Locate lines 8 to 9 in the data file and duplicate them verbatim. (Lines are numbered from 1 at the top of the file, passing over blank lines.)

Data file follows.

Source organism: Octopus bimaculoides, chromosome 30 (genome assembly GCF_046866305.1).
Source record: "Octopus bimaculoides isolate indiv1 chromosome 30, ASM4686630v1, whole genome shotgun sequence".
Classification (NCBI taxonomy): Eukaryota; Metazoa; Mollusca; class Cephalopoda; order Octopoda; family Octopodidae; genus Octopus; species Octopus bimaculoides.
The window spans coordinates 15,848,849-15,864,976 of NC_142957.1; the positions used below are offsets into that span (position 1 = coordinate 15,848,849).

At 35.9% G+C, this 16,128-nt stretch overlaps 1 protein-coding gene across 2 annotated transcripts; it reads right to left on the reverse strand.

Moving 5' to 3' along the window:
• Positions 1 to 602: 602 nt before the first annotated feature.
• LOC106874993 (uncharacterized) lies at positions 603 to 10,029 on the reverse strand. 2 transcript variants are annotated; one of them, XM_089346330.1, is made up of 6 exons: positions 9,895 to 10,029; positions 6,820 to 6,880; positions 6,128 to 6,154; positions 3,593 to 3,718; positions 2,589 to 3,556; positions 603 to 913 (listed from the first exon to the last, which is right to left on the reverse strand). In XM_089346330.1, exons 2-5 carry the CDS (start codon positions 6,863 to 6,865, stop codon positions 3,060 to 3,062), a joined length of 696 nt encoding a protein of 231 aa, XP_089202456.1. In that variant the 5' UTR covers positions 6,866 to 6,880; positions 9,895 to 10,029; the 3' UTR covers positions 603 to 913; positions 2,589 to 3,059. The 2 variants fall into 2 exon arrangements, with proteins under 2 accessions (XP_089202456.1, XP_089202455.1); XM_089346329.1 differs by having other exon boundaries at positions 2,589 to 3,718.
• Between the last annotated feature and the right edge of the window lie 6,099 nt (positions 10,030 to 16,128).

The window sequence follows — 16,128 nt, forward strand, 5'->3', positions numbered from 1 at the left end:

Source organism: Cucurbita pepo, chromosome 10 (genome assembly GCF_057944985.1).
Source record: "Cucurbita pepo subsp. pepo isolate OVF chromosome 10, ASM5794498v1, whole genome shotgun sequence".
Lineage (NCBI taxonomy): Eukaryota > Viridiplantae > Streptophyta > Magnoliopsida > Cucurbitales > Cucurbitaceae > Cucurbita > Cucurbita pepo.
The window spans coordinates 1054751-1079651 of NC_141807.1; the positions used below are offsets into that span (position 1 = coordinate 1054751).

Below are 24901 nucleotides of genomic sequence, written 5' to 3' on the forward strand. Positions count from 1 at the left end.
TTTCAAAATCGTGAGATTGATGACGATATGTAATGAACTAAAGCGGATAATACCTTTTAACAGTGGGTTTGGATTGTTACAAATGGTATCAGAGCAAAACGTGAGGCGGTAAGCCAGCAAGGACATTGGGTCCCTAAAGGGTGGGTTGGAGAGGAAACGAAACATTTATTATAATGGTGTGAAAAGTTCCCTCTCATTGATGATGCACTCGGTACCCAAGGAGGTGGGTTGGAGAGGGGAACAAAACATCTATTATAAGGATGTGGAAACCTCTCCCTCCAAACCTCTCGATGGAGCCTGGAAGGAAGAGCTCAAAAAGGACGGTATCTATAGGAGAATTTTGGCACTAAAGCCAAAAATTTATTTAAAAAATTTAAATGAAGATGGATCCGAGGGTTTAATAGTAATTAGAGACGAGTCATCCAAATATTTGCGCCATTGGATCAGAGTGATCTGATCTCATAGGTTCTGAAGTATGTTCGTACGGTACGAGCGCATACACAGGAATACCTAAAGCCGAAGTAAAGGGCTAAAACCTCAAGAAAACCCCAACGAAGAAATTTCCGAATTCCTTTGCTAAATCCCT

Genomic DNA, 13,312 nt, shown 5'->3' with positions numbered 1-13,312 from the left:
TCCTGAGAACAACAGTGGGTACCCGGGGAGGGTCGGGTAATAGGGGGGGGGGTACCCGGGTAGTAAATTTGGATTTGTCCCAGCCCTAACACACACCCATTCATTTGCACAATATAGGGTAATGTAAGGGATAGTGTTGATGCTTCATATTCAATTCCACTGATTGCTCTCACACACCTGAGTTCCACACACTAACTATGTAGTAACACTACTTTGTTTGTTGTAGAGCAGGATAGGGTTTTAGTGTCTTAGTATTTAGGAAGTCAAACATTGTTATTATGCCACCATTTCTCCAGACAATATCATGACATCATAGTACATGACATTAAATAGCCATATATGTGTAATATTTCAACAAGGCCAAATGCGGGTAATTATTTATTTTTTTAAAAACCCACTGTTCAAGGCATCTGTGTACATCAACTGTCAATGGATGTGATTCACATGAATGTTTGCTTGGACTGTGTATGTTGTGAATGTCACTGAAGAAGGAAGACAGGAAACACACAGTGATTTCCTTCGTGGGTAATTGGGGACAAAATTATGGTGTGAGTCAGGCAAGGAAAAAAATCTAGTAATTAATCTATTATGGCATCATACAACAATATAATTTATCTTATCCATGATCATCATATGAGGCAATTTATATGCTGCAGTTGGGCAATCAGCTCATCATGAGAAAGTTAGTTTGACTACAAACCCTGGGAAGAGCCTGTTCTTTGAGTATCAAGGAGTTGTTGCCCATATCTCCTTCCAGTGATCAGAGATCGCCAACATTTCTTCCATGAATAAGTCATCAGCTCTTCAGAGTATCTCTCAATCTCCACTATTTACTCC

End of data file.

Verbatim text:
• LOC106874993 (uncharacterized) lies at positions 603 to 10,029 on the reverse strand. 2 transcript variants are annotated; one of them, XM_089346330.1, is made up of 6 exons: positions 9,895 to 10,029; positions 6,820 to 6,880; positions 6,128 to 6,154; positions 3,593 to 3,718; positions 2,589 to 3,556; positions 603 to 913 (listed from the first exon to the last, which is right to left on the reverse strand). In XM_089346330.1, exons 2-5 carry the CDS (start codon positions 6,863 to 6,865, stop codon positions 3,060 to 3,062), a joined length of 696 nt encoding a protein of 231 aa, XP_089202456.1. In that variant the 5' UTR covers positions 6,866 to 6,880; positions 9,895 to 10,029; the 3' UTR covers positions 603 to 913; positions 2,589 to 3,059. The 2 variants fall into 2 exon arrangements, with proteins under 2 accessions (XP_089202456.1, XP_089202455.1); XM_089346329.1 differs by having other exon boundaries at positions 2,589 to 3,718.
• Between the last annotated feature and the right edge of the window lie 6,099 nt (positions 10,030 to 16,128).